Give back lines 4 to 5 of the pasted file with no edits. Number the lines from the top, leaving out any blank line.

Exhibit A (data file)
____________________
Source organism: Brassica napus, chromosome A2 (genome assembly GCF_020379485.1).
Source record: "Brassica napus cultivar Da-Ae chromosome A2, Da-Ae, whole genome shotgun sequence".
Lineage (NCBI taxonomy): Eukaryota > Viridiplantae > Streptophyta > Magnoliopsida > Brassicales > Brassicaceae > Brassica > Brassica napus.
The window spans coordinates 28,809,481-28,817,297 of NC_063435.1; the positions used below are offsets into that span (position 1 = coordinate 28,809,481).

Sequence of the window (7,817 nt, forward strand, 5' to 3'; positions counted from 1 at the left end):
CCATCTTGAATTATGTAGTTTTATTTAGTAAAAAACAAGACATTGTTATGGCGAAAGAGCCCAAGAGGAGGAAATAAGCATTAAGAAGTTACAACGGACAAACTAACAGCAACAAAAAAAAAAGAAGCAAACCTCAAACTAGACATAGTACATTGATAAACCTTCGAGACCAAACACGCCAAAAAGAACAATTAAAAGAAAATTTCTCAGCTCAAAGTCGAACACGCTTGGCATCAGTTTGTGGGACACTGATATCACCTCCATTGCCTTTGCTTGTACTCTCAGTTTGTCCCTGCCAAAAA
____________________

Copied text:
The window spans coordinates 28,809,481-28,817,297 of NC_063435.1; the positions used below are offsets into that span (position 1 = coordinate 28,809,481).

Sequence of the window (7,817 nt, forward strand, 5' to 3'; positions counted from 1 at the left end):